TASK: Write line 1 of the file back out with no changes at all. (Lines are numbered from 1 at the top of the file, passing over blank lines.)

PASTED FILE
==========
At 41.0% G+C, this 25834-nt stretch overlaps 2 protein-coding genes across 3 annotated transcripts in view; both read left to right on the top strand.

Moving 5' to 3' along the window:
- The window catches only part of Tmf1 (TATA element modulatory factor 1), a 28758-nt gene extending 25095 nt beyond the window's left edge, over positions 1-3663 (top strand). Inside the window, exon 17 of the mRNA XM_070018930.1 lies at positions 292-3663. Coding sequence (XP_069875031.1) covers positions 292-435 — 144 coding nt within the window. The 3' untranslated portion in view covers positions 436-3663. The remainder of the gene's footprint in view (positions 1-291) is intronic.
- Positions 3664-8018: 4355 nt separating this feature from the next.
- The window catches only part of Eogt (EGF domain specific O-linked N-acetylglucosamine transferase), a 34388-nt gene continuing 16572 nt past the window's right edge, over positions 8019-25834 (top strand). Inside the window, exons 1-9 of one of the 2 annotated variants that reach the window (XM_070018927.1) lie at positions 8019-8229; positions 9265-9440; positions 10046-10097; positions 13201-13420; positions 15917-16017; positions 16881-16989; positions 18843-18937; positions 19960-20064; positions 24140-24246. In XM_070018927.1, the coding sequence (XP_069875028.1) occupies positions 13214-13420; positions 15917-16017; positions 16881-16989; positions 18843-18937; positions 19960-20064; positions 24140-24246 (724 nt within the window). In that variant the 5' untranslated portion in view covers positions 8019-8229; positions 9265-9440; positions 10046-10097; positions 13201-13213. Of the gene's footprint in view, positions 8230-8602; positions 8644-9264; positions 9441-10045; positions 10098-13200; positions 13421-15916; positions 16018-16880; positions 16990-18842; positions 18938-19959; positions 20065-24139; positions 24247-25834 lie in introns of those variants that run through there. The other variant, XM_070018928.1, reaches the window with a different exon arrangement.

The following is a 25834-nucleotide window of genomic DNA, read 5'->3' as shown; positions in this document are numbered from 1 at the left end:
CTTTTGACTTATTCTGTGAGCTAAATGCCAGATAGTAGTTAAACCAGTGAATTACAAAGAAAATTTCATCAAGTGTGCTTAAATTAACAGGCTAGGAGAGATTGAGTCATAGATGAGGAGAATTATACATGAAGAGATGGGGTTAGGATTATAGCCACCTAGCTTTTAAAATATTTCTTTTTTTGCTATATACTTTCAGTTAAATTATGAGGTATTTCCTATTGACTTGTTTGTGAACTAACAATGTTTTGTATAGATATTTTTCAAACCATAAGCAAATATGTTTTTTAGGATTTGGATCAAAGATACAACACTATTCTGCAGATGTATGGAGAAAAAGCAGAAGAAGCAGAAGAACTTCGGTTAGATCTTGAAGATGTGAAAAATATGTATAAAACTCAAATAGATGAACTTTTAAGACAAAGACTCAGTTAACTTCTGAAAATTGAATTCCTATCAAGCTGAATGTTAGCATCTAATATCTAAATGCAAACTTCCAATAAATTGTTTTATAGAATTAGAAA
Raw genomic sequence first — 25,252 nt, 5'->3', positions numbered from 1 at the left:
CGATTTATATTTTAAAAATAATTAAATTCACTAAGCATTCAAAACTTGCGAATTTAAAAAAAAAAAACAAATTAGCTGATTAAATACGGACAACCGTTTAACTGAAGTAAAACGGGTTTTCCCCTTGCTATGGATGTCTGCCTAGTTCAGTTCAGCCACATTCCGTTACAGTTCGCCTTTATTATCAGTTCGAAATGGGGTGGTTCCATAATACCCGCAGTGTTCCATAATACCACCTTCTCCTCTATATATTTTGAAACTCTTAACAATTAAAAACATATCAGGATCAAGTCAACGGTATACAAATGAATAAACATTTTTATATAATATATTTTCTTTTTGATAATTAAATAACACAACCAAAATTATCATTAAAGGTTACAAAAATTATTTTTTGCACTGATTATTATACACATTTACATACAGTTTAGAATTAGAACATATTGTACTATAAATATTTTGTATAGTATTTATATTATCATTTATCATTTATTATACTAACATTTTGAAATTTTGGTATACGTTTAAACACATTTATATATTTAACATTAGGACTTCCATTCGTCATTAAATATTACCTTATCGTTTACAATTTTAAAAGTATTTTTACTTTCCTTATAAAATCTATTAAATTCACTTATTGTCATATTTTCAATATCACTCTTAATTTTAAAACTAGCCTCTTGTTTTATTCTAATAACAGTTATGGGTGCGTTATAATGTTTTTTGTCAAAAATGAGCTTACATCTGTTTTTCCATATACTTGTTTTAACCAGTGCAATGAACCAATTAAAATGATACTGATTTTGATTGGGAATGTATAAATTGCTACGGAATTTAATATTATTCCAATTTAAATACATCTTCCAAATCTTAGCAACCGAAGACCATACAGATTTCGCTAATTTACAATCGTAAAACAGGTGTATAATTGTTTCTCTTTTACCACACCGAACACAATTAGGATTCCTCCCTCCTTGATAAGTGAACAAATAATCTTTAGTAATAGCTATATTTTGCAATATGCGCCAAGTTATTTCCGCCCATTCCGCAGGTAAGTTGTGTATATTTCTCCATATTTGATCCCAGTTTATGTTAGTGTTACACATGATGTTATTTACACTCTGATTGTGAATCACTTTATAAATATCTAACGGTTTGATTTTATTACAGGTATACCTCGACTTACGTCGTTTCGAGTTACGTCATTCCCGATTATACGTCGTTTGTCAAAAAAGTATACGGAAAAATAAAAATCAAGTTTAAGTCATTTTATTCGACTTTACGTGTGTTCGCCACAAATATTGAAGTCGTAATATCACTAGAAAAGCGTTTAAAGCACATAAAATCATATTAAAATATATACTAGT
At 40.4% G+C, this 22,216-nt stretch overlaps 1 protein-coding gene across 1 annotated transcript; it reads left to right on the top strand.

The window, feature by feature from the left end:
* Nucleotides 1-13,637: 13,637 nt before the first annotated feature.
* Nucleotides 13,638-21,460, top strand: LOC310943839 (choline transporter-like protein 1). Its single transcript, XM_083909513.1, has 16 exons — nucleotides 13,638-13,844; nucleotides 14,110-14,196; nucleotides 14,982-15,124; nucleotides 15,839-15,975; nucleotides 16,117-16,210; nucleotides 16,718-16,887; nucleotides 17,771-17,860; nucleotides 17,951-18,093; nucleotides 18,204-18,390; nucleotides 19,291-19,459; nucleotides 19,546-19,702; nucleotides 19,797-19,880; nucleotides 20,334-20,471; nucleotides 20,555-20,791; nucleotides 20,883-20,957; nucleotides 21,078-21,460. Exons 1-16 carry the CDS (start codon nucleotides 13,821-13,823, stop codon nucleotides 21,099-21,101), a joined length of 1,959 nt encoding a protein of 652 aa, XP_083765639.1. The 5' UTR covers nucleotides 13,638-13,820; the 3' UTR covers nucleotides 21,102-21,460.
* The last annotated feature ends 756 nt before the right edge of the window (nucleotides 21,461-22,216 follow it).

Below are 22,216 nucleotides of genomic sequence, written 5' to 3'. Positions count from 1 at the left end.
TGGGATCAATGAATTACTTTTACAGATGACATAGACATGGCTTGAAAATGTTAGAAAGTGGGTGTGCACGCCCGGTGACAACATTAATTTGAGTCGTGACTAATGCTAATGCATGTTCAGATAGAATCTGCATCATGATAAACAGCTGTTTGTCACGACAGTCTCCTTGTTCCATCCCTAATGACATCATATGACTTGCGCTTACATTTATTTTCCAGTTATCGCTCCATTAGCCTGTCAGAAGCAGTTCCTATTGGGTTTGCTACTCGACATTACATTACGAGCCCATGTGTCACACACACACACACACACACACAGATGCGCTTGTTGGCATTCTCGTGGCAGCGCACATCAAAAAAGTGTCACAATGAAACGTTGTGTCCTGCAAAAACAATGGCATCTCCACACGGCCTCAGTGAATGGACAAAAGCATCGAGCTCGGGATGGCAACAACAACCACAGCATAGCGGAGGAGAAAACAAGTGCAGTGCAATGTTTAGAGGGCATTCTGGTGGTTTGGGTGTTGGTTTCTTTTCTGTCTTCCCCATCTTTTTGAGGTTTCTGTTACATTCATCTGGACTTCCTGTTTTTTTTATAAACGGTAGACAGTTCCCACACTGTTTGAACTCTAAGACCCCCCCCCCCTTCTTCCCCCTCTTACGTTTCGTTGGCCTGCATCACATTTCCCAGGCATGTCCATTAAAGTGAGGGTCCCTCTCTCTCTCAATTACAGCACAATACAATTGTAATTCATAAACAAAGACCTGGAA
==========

At 41.0% G+C, this 25834-nt stretch overlaps 2 protein-coding genes across 3 annotated transcripts in view; both read left to right on the top strand.